Hell on earth in Haiti’s overcrowded, underfunded jails
PORT-AU-PRINCE – Officials and NGOs who monitor Haiti’s jails are sounding the alarm about the overcrowding, malnutrition and infectious diseases that have led to a surge of inmate deaths, including 21 at the Port-au-Prince penitentiary in January alone.
According to Dr John May, a Florida physician who co-founded the nonprofit group Health Through Walls: “This is the worst rate of preventable deaths that I have encountered anywhere in the world.”
Prison authorities say they try their best to meet inmates’ needs, but repeatedly receive insufficient funds from the state to buy food and cooking fuel, leading to deadly cases of malnutrition-related ailments such as beriberi and anaemia.
“Whenever the money is late it’s the prisoners who pay,” said National Penitentiary Director Ysarac Synal.
Inmate Vangeliste Bazile was a little blunter: “Straight up: This is hell. Getting locked up in Haiti will drive you crazy if it doesn’t kill you first,” he said.
Bazile, a homicide suspect, is among the roughly 80 percent of those incarcerated who have not been convicted of a crime but are held in prolonged pre-trial detention awaiting their chance to see a judge.
A report by the Associated Press painted a grim picture: “Dozens of emaciated men with sunken cheeks and protruding ribs lie silently in an infirmary at Haiti’s largest prison, most too weak to stand. The corpse of an inmate who died miserably of malnutrition is shrouded beneath a plastic tarp.
“Elsewhere, prisoners are crammed shoulder-to-shoulder in cellblocks so overcrowded they have to sleep in makeshift hammocks suspended from the ceiling or squeeze four to a bunk.
“New arrivals at Haiti’s National Penitentiary jostle for space on filthy floors where inmates on lockdown 22 hours a day are forced to defecate into plastic bags in the absence of latrines.”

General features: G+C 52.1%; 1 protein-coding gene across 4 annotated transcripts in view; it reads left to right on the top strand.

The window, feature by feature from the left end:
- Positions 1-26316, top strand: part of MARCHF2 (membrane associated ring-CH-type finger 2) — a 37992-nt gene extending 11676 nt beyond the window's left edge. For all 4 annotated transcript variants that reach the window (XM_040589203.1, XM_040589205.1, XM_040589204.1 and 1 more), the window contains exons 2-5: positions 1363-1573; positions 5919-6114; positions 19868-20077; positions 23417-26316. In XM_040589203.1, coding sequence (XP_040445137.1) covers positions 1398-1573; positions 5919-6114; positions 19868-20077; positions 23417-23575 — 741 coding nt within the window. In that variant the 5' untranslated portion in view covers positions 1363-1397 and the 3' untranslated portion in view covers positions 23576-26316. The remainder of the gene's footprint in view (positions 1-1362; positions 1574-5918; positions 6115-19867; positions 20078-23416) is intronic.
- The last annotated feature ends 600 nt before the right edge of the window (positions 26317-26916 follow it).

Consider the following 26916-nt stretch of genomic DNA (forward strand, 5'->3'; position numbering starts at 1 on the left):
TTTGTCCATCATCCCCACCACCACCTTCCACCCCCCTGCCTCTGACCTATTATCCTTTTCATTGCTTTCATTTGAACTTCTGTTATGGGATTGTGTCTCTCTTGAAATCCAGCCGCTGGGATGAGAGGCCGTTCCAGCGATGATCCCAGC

Haiti’s penal system is by far the most congested in the world, with a staggering 454 percent occupancy level, according to the most recent ranking by the University of London’s Institute for Criminal Policy Research. The Philippines comes second with 316 percent occupancy.
Inmates, some waiting up to eight years to see a judge, contend with widespread malnutrition and rats scampering through cells made for 20 men but now crammed with 80 to 100.
“Only the strong can make it in here,” said Ronel Michel, a prisoner in one of the crumbling cellblocks where exterior walls are stained with dried faeces because the men have to drop their excrement out of barred windows.
Not all the inmates are weakened by hunger, however. Some are provided meals by visiting relatives and others are permitted by guards to meet with contacts to bring in food.
The majority of prisoners are nevertheless dependent on authorities to feed them twice a day and get little more than rationed supplies of rice, oats or cornmeal. Even clean drinking water is often in short supply.
Haiti’s penal system is so overcrowded that suspects are held indefinitely in other cramped pens, including cells at four police stations, where malnutrition is common. Three inmates recently died of malnutrition ailments at a prison in the southern city of Les Cayes, according to the Associated Press.
Severe overcrowding is reportedly partly due to rampant corruption, as judges, prosecutors and lawyers join in creating a market for bribes, said Brian Concannon, director of the non-profit Institute for Justice and Democracy in Haiti.
“If nine in 10 prisoners is in pre-trial detention, and a person has no prospect of getting a fair trial for years, his family will find some way of raising the funds to bribe him out, regardless of guilt,” Concannon said.
Prisoners rest in makeshift hammocks inside the national penitentiary in downtown Port-au-Prince. (Photo: Sunstar/AP)